Shenk’s Mill Covered Bridge

The Shearer’s Covered Bridge is a covered bridge that also spans Big Chiques Creek. The bridge has a single span, wooden, double Burr arch truss design. It is the only covered bridge in the county painted entirely in red in Lancaster County, on both the inside and outside, including both approaches. The other all red bridge, Pool Forge Covered Bridge, is only painted on the outside. It is one of only 3 covered bridges in the county with horizontal side boards. It is listed on the National Register of Historic Places. The bridge was built in 1847 by Jacob Clare. It was rebuilt in 1855 and stayed its original location until it was moved in 1971 to its present location in the Manheim Memorial Park. It is 86 feet long.

Shearer’s Mill Covered Bridge

The Pinetown Bushong’s Mill Covered Bridge is a covered bridge that spans the Conestoga River. The bridge is also known as the Pinetown Amish Covered Bridge, Pinetown Covered Bridge, Nolte’s Point Mill Bridge and Bushong’s Mill Bridge.

The bridge has a single span, wooden, double Burr arch truss design with the addition of steel hanger rods. The deck is made from oak planks. It is listed on the National Register of Historic Places. The bridge was built in 1867 by Elias McMellen at a cost of $4,500. In 1972, it was destroyed as a result of flooding caused by Hurricane Agnes. Due to a tremendous response of area residents who signed a petition for its reconstruction, it was among the first covered bridges to be restored after Agnes. In the spring of 1973, the bridge was rebuilt by the nearby Amish. To prevent damage due to future flooding, they raised the bridge to 17 feet 6 inches above the average water line. Lititz Run joins the Conestoga River at this site. It is 124 feet long.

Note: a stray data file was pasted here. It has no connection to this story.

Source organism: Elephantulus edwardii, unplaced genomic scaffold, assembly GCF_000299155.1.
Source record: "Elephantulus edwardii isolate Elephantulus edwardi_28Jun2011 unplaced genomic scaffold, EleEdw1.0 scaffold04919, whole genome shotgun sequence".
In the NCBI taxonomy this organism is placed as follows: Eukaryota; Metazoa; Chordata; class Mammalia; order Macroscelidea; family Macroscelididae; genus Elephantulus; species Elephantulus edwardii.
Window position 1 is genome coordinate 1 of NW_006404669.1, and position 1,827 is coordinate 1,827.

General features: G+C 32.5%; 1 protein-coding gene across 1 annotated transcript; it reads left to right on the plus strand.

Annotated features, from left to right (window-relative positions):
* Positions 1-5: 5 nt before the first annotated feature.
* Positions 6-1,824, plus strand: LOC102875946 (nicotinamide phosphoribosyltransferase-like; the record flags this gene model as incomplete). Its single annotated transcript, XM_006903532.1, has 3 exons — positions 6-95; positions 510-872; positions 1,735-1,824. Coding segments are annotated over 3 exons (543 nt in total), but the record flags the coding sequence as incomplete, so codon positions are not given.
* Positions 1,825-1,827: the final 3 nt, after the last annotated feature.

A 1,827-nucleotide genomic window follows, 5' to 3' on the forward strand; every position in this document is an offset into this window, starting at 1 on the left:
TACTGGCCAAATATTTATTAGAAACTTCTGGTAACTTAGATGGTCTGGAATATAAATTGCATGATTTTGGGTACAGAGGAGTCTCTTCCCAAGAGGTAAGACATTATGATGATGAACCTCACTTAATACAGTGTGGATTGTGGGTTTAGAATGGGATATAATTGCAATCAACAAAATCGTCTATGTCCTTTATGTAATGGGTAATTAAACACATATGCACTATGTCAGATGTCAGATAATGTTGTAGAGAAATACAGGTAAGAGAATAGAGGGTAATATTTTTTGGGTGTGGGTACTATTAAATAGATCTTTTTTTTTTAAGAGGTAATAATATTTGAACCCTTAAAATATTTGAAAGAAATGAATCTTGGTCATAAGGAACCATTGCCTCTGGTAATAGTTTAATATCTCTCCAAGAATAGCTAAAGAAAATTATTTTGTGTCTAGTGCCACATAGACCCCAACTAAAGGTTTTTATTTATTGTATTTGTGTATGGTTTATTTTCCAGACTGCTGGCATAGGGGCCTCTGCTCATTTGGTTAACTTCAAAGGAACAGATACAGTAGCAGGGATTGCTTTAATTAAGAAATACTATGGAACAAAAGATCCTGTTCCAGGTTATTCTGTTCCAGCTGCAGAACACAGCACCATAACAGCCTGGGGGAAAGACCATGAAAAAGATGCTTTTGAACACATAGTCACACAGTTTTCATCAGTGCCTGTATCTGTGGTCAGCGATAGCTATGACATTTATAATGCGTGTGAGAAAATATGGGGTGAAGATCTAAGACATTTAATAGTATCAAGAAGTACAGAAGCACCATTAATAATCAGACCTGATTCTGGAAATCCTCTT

Pinetown Amish Covered Bridge

The Kauffman’s Distillery Covered Bridge, or Sporting Hill Bridge, is a covered bridge that spans Chiques Creek. The bridge has a single span, wooden, double Burr arch truss design with the addition of steel hanger rods. The deck is made from oak planks.

It is registered on the National Register of Historic Places. Kauffman’s Distillery Covered Bridge was originally built in 1857 at a cost of $1,185 by James C. Carpenter. The bridge was named after the Kauffman’s Distillery Mill which operated in the late 1800s. In 1874, the bridge was rebuilt by Elias McMellen at a cost of $1,620. It is 84 feet long.

Kauffman’s Distillery Covered Bridge

Hunsecker’s Mill Covered Bridge is a covered bridge located in Lancaster County, Pennsylvania, United States. The bridge has a single span, wooden, double Burr arch truss design. The bridge, which spans the Conestoga River, is 180 feet long, making it the longest single span covered bridge in the county. The original bridge was built in 1843 by John Russell at a cost of $1,988. It is a double Burr Arch truss system. It has been swept away in flooding numerous times, most recently in 1972 after Hurricane Agnes. Waters lifted the original structure off its abutments and carried it downstream. In 1973, following destruction from the hurricane, it was rebuilt at a cost of $321,302. While Schenck’s covered bridge is one of 3 bridges with horizontal siding boards, the Hunsecker’s Mill bridge may be the only one in Lancaster County with horizontal floor boards which give a unique vibration upon crossing. A detailed scale model (~7′ long), complete with stone abutments, was donated to the Lancaster Mennonite Historical Society and may be available for viewing.